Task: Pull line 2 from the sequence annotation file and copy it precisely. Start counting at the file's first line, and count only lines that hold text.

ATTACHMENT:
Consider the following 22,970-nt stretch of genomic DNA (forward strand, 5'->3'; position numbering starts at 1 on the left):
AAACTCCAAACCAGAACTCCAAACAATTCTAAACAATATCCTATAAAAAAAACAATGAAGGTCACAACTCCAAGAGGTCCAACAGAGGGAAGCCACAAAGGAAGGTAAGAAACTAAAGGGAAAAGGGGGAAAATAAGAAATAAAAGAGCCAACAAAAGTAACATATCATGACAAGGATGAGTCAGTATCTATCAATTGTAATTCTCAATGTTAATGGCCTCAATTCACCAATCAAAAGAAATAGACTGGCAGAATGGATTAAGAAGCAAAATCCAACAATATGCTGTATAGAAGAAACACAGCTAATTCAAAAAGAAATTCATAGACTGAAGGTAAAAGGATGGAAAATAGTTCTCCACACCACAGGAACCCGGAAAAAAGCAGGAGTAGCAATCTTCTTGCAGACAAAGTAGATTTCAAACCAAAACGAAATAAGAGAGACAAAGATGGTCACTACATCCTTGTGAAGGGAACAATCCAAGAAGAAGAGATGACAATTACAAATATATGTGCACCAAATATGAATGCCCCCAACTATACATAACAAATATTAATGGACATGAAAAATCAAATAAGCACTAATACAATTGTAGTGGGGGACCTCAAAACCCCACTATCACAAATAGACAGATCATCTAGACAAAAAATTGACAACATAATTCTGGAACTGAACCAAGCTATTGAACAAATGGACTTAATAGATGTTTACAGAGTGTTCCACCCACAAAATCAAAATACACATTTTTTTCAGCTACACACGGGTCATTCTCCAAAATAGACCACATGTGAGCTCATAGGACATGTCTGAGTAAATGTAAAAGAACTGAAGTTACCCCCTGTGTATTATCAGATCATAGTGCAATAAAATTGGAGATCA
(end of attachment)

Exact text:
AAACTCCAAACCAGAACTCCAAACAATTCTAAACAATATCCTATAAAAAAAACAATGAAGGTCACAACTCCAAGAGGTCCAACAGAGGGAAGCCACAAAGGAAGGTAAGAAACTAAAGGGAAAAGGGGGAAAATAAGAAATAAAAGAGCCAACAAAAGTAACATATCATGACAAGGATGAGTCAGTATCTATCAATTGTAATTCTCAATGTTAATGGCCTCAATTCACCAATCAAAAGAAATAGACTGGCAGAATGGATTAAGAAGCAAAATCCAACAATATGCTGTATAGAAGAAACACAGCTAATTCAAAAAGAAATTCATAGACTGAAGGTAAAAGGATGGAAAATAGTTCTCCACACCACAGGAACCCGGAAAAAAGCAGGAGTAGCAATCTTCTTGCAGACAAAGTAGATTTCAAACCAAAACGAAATAAGAGAGACAAAGATGGTCACTACATCCTTGTGAAGGGAACAATCCAAGAAGAAGAGATGACAATTACAAATATATGTGCACCAAATATGAATGCCCCCAACTATACATAACAAATATTAATGGACATGAAAAATCAAATAAGCACTAATACAATTGTAGTGGGGGACCTCAAAACCCCACTATCACAAATAGACAGATCATCTAGACAAAAAATTGACAACATAATTCTGGAACTGAACCAAGCTATTGAACAAATGGACTTAATAGATGTTTACAGAGTGTTCCACCCACAAAATCAAAATACACATTTTTTTCAGCTACACACGGGTCATTCTCCAAAATAGACCACATGTGAGCTCATAGGACATGTCTGAGTAAATGTAAAAGAACTGAAGTTACCCCCTGTGTATTATCAGATCATAGTGCAATAAAATTGGAGATCA